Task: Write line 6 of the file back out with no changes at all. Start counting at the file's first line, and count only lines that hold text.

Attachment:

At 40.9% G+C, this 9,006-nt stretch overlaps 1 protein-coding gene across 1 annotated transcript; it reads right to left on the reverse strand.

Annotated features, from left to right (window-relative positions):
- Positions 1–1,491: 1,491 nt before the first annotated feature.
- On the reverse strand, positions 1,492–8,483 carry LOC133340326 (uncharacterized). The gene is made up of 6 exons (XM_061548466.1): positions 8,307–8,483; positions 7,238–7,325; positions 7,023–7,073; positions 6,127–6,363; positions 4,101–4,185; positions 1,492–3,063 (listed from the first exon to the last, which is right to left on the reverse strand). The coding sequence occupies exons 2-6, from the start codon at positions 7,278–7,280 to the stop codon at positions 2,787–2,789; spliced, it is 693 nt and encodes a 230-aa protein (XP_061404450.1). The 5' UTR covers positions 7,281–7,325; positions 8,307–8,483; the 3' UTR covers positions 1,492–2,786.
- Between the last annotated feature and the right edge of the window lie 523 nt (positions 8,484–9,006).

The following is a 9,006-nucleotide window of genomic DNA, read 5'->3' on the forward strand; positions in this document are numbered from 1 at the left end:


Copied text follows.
The following is a 9,006-nucleotide window of genomic DNA, read 5'->3' on the forward strand; positions in this document are numbered from 1 at the left end: